3. Now for the tricky bit. Open the oven, pull the rack out with the pizza stone, and use a swift back-and-forth wrist action to drop the pizza on the stone.

Think of it like the magic trick with the tablecloth – pulling back quickly and confidently. Try not to angle the peel down too much otherwise the edge of the dough will get caught on the hot stone, and your toppings will fall off.

4. Once on the stone, you can give it any minor stretches to get it back to the circular shape here but watch your fingers. If it has flopped over the edge (which can be quite common!) then don’t worry.

Close the door and let it cook for a few minutes. Then use the peel to pick it up and place it back in the middle of the stone – the crust will end up looking like the rest of the crust as it cooks so don’t worry.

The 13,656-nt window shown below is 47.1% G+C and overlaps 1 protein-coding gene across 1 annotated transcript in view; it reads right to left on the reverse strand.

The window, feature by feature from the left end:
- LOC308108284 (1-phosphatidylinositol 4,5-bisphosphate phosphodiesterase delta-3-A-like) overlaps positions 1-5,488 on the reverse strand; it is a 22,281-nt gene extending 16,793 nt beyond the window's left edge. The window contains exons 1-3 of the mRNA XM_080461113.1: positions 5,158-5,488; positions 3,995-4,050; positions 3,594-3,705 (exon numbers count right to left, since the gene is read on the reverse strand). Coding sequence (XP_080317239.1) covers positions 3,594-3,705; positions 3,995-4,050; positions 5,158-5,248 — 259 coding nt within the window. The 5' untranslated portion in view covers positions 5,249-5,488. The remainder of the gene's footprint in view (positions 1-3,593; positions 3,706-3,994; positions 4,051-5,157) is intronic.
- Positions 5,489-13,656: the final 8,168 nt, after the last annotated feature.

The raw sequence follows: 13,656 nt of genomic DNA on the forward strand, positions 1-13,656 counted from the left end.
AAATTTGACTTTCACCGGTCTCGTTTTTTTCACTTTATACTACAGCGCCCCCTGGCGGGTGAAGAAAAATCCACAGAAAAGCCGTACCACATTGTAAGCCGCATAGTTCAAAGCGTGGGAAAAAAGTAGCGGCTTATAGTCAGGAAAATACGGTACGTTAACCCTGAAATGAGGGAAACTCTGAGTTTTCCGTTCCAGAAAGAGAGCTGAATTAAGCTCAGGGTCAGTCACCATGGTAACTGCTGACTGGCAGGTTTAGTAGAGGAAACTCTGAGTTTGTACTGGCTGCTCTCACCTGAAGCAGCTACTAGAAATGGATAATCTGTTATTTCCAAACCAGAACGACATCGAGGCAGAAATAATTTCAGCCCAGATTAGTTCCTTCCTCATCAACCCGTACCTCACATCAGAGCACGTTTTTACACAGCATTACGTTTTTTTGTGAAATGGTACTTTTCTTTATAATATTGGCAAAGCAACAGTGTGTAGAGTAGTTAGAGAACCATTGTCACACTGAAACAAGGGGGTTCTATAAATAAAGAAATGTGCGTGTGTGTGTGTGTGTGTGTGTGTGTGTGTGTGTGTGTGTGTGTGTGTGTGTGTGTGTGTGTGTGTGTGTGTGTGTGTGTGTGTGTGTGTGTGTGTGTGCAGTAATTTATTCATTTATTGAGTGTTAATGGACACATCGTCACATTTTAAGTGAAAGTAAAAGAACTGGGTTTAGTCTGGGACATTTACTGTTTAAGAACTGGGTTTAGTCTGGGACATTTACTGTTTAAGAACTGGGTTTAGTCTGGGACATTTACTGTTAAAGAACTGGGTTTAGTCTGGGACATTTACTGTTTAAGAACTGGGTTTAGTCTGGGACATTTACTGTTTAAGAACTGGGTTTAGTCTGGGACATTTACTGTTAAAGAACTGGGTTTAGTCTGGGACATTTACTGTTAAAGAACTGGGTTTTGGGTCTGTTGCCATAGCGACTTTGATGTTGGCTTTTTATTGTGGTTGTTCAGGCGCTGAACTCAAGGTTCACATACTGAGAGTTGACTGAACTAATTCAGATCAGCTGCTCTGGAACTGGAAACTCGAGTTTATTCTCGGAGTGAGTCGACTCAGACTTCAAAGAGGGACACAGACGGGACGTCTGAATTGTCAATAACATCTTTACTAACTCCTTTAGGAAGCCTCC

Don’t Shake The Pizza Off The End

The action should be swift and smooth. You don’t want to shake the pizza off the end of the peel.

This only makes the edge of the pizza catch on the oven, then you pull it back shaking and end up pulling the pizza lengthways and ruining its shape.

If you do a nice quick drop, then the pizza retains its shape and there are fewer things that can go wrong.

Retrieving The Pizza

This is much simpler. The pizza has now cooked and firmed up, and there isn’t much that could go wrong apart from dropping it on the floor.

Use the metal peel to slide it under the pizza firmly, keeping the peel flat. You can now pull it out and place it on your pizza platter.

How To Keep Pizza Dough From Sticking To Peel

The pizza dough sticking to the pizza peel is a big problem. You can do all the work of proofing, stretching, and topping the dough, only for it to get stuck and ruin all your efforts.